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At-a-glance: Heathrow's rivals

Those in favour of a third runway and sixth terminal at Heathrow often cite expansion as the only way the world's busiest international airport can continue to compete with its rivals on the European continent.

While in passenger terms, Heathrow continues to be Europe's dominant airport, its owners BAA argue that unless its infrastructure is upgraded, then it will fall behind the airports of Amsterdam, Frankfurt and Paris.

LONDON HEATHROW

When Hounslow Heath opened as the new London airport in 1946, few who checked in at the temporary tented village before boarding their converted WWII bomber could have envisaged it becoming a global aviation hub.

Its development since then has never really stopped.

Heathrow Terminal 4 check-in
Heathrow Terminal 4 was opened in 1986

For almost every decade since, a new terminal has opened at Heathrow - from the first in 1955 (now known as Terminal 2) to Terminal 5 next year - but its two parallel runways have been in use since the 50s.

Having two runways puts Heathrow at a disadvantage over its competitors. With one in use for take-offs, and one for landings, the number of aircraft that can land and depart remains constrained.

But the size of the site, the smallest of the European "big four" at 1214ha (3000 acres), means there is no chance of developing another runway within the airport's boundaries.

Therefore, the only way Heathrow could match its rivals is to build in a densely-populated area - and it is this which engenders vehement opposition.

Despite this, Heathrow is the world's third busiest airport (its owners say it is the world's busiest international airport) with 67.7m passengers passing through its four terminals in 2006.

AMSTERDAM SCHIPHOL

The grand-daddy of Europe's biggest hubs at 87 years old, Amsterdam Schiphol is praised by travellers for its integrated terminal.

While a change at Heathrow could see a traveller making an underground hike to get to their next flight, Schiphol has always played on its easy connections.

Schiphol departure lounge
Amsterdam Schiphol began life as a military airfield in 1916

Development at Amsterdam has focused on maintaining the one terminal format, although the original 1967 development was more than doubled in size by 1975.

While the airport does not have Heathrow's dominant position in terms of passenger numbers (46.1m in 2006), it tops the league for runways.

Five have been built since the first tarmac landing strip was laid in 1938. The latest, completed in 2003, was constructed on marshland four miles (seven km) from the terminal.

Its position is also intended to reduce noise pollution for Amsterdam and communities near the airport.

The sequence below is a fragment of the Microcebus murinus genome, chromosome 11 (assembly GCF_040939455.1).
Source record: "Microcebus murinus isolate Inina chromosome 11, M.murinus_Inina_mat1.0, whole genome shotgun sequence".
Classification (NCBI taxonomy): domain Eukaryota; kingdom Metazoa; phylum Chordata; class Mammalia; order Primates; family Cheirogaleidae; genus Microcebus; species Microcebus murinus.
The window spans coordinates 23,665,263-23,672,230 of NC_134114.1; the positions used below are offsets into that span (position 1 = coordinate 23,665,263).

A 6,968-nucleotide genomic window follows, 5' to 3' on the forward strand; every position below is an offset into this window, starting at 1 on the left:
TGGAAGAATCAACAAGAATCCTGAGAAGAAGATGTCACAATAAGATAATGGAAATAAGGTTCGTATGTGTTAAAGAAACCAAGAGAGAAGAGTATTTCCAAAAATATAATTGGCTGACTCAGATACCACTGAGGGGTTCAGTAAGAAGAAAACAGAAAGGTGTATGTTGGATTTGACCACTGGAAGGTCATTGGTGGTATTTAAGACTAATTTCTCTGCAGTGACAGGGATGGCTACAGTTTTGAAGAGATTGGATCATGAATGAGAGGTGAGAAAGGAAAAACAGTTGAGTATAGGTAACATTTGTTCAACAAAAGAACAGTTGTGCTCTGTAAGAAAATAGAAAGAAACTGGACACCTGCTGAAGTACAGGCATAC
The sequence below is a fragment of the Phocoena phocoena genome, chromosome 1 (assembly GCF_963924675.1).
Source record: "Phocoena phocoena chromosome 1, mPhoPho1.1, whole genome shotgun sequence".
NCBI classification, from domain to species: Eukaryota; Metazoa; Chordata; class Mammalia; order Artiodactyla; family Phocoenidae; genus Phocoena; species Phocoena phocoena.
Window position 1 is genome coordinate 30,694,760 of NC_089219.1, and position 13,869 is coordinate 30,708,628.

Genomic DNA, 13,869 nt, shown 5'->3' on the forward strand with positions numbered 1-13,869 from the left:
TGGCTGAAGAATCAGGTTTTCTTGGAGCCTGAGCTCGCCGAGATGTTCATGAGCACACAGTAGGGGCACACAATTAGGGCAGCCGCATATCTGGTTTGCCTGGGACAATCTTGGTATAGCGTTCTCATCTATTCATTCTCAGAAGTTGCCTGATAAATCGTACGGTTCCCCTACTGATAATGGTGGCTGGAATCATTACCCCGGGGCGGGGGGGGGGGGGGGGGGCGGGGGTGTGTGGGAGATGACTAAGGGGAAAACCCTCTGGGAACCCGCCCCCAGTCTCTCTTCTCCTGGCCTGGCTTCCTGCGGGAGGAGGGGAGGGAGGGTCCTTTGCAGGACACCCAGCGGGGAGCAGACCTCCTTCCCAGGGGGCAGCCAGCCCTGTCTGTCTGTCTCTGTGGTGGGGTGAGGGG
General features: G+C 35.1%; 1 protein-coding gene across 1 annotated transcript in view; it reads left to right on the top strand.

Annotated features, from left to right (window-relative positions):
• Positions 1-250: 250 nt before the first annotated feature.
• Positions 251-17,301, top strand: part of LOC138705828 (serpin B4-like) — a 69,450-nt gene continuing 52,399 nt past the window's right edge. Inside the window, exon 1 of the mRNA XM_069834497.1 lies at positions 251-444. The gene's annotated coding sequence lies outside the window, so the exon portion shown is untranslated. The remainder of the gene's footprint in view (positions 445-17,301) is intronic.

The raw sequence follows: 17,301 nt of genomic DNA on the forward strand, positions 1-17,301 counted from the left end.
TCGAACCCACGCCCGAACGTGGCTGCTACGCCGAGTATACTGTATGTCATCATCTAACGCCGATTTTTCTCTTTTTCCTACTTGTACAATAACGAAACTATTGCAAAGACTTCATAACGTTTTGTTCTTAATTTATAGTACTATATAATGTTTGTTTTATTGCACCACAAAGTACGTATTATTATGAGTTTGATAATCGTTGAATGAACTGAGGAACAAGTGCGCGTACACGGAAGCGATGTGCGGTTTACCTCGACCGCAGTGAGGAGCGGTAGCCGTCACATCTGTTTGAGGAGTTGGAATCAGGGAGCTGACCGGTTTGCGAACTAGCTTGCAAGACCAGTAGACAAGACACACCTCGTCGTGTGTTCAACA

FRANKFURT MAIN

With two terminals and three runways, Frankfurt's answer to a forecast growth in passenger numbers to 88.3m by 2020 is similar to that facing BAA at Heathrow.

Fraport, who own the airport, want to build a new runway and a new terminal.

Aircraft at Frankfurt
Lufthansa is the dominant airline at Frankfurt Main

And like Heathrow, the argument for the landing strip is to provide more slots for arriving aircraft and reduce delays.

But the German capital Berlin - which does not have a major air hub the size of Heathrow, Schiphol or Frankfurt - is going its own way in providing a new rival.

Berlin's Schonefeld airport, formerly East Germany's main hub, is being re-developed to become Berlin Brandenburg International. Its backers predict it will be able to handle 20m passengers a year once it is completed in 2011.

PARIS CHARLES DE GAULLE

The massive 3238 hectare (8000 acre) site at Roissy, north of Paris, is held up as either the way to develop a major international hub - or as a monstrous use of land in the name of aviation.

Terminal 2F at Charles de Gaulle
Terminal 2 is divided into six different mini-terminals

Initially opened as a one-terminal airport in 1974 - Charles de Gaulle won plaudits for its cylindrical Terminal 1 design.

CDG now has four runways, and three terminals, handling 56.6m passengers a year.

Recent figures suggest the runways are operating at less than 75% of their capacity, compared to 98.5% at Heathrow.

How Heathrow compares with Europe

  Heathrow Amsterdam Schiphol Frankfurt Main Paris Charles de Gaulle
Opened 1946 1920 1936 1974
Runways 2 6 3 4
Terminals 4 (5 by 2008) 1 2 3
Movements
per year
469,560 423,000 482,000 533,000
Passengers
per year
67.7m 46.1m 52.8m 56.6m
Land area 1214ha 2787ha 2000ha 3238ha
World rank (by passengers) 3 12 8 7
Sources: BAA, Fraport, Schiphol Group, ADP, ACI



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